Russia’s United Aircraft Corporation has begun work on the development of a twin-seat, single-engine MiG-UTS training aircraft as the country further isolates from international defence reliance.
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Russian state-owned conglomerate Rostec, which acquired United Aircraft Corporation (UAC) in 2018, announced late last year that the new jet trainer aircraft will be created as an affordable and inexpensive version to operate system for basic pilot training, high overload training, and combat mission training.
The aircraft will field a Ukrainian designed AI-222-25 turbofan engine produced from Russia’s United Engine Corporation Salyut production complex and used on current Yakovlev Yak-130 subsonic light combat aircraft, according to MiG-UTS training complex chief designer Alexei Shukaylo.
The new trainer aircraft is envisioned to replace ageing Aero L-39 Albatros jet trainer aircraft, formerly produced in Czechoslovakia by Aero Vodochody, which have been used for training since the 1970s. Czech Republic’s Aero currently produces an updated L-39NG design.
The Russian Air Force currently operates more than 130 L-39 trainers and has previously donated six of the aircraft to the Central African Republic Air Force and delivered five L-39C aircraft to the Malian Air Force.
“We have great doubts about supporting the operation of the (L-39) aircraft on which the main training of pilots is carried out today,” according to PJSC UAC general designer and deputy general director Sergei Korotkov.
“Therefore, a new training tool is required that will allow us to effectively train flight and technical personnel.”
The company will reportedly speed up development by utilising existing design features and the cockpit basis from a twin-engine Mig-AT advanced training aircraft prototype which flew in 1996 but was later cancelled in 2002.
“We are creating the cheapest, easiest to operate both to pilot and to maintain, single-engine aircraft that fully meets the requirements for the basic training stage,” said RAC MiG director and chief designer Andrei Nedosekin.
The jet trainer development could be attributed to a shortage of foreign-made components due to international sanctions placed on Russia, as the country moves towards more focused domestic production.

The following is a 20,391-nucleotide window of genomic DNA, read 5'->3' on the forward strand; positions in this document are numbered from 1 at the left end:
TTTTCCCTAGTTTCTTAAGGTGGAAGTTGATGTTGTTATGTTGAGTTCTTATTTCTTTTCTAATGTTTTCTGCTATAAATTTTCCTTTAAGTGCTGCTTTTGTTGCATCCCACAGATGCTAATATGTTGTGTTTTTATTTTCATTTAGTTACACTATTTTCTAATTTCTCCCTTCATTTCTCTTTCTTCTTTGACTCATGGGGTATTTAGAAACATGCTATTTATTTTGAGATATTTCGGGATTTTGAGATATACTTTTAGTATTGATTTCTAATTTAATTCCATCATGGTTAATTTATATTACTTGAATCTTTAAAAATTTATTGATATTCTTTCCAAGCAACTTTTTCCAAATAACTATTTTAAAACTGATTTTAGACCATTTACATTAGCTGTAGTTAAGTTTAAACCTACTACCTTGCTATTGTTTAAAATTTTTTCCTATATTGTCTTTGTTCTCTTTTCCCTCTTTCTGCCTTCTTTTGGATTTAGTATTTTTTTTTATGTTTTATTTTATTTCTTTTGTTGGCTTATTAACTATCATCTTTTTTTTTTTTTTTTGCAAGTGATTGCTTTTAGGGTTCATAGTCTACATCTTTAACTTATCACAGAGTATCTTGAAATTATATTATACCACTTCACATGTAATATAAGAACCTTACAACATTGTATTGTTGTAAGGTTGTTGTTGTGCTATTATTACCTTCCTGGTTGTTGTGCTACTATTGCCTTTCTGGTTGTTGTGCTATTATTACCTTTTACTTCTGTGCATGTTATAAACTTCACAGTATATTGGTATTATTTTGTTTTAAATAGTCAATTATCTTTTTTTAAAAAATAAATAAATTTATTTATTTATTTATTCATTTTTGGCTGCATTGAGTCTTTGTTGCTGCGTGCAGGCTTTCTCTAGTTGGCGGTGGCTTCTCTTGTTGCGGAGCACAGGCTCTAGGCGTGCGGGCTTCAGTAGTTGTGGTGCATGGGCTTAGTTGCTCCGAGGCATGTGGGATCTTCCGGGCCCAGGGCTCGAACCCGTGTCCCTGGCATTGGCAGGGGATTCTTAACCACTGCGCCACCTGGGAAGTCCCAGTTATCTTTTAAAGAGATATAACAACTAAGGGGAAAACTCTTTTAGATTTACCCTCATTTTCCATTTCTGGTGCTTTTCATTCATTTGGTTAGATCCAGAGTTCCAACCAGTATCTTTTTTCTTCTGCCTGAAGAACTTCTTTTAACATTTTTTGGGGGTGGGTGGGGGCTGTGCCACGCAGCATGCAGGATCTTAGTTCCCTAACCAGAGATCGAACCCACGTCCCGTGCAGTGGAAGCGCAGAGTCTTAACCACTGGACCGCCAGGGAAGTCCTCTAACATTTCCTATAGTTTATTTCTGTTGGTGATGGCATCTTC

UAC reported that it had manufactured and transferred new operational-tactical aircraft Su-57, Su-35S, Su-34, Su-30SM2, military transport aircraft Il-76MD-90A, as well as Yak-130 combat training aircraft under state defence orders with the Russian Ministry of Defense.
The company also stated modernisation and production work had been fulfilled for the Tu-160M strategic bomber aircraft, modernisation had been carried out on MIG-31 fighter jets, and repair work completed on Tu-22M3 long-range aviation aircraft. The company also allegedly increased production volumes by 20 per cent last year.
“UAC enterprises fulfilled their obligations under the state defence order under current year contracts on time,” PJSC UAC general director Yuri Slyusar said.
“For a number of items, we ensured the delivery of military equipment ahead of schedule. We are ensuring the production of the fifth generation Su-57 aircraft at an increasing pace. We increased production volumes of military transport aircraft. We continue to carry out tasks under strategic aviation programs. Production volumes for operational-tactical aircraft have been increased by 30 per cent. Our multifunctional systems show their advantages in real combat conditions. In addition, feedback as a result of operation allows our engineers and designers to quickly improve aircraft equipment and ensure modernisation at a higher technological level.”
In line with increasing production volumes, UAC stated it had increased wages by 17 per cent in 2023 or more than 20 per cent for some factories to attract new personnel, as well as launching a unified corporate housing program to assist employees paying mortgages or renting.